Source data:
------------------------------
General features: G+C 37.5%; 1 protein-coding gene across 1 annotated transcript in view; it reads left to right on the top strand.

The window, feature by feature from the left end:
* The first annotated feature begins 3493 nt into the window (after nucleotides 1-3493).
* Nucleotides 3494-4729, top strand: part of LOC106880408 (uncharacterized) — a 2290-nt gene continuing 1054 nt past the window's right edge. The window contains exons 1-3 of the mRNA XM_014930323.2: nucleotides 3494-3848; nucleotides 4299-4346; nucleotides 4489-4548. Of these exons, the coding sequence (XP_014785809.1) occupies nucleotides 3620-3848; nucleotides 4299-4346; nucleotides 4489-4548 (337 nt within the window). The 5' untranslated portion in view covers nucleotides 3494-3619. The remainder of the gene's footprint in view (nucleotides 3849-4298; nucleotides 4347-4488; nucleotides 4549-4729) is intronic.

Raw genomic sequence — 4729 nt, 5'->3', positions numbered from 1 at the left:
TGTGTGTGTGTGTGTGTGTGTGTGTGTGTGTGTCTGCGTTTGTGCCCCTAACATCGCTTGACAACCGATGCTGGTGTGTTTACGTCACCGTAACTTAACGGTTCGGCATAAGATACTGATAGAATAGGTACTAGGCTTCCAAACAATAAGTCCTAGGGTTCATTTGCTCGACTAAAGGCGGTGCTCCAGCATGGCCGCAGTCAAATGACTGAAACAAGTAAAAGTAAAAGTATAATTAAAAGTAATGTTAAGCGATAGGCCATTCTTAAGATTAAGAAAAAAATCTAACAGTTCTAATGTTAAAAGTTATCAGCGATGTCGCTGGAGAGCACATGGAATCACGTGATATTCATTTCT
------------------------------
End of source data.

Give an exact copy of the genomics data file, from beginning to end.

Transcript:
General features: G+C 37.5%; 1 protein-coding gene across 1 annotated transcript in view; it reads left to right on the top strand.

The window, feature by feature from the left end:
* The first annotated feature begins 3493 nt into the window (after nucleotides 1-3493).
* Nucleotides 3494-4729, top strand: part of LOC106880408 (uncharacterized) — a 2290-nt gene continuing 1054 nt past the window's right edge. The window contains exons 1-3 of the mRNA XM_014930323.2: nucleotides 3494-3848; nucleotides 4299-4346; nucleotides 4489-4548. Of these exons, the coding sequence (XP_014785809.1) occupies nucleotides 3620-3848; nucleotides 4299-4346; nucleotides 4489-4548 (337 nt within the window). The 5' untranslated portion in view covers nucleotides 3494-3619. The remainder of the gene's footprint in view (nucleotides 3849-4298; nucleotides 4347-4488; nucleotides 4549-4729) is intronic.

Raw genomic sequence — 4729 nt, 5'->3', positions numbered from 1 at the left:
TGTGTGTGTGTGTGTGTGTGTGTGTGTGTGTGTCTGCGTTTGTGCCCCTAACATCGCTTGACAACCGATGCTGGTGTGTTTACGTCACCGTAACTTAACGGTTCGGCATAAGATACTGATAGAATAGGTACTAGGCTTCCAAACAATAAGTCCTAGGGTTCATTTGCTCGACTAAAGGCGGTGCTCCAGCATGGCCGCAGTCAAATGACTGAAACAAGTAAAAGTAAAAGTATAATTAAAAGTAATGTTAAGCGATAGGCCATTCTTAAGATTAAGAAAAAAATCTAACAGTTCTAATGTTAAAAGTTATCAGCGATGTCGCTGGAGAGCACATGGAATCACGTGATATTCATTTCT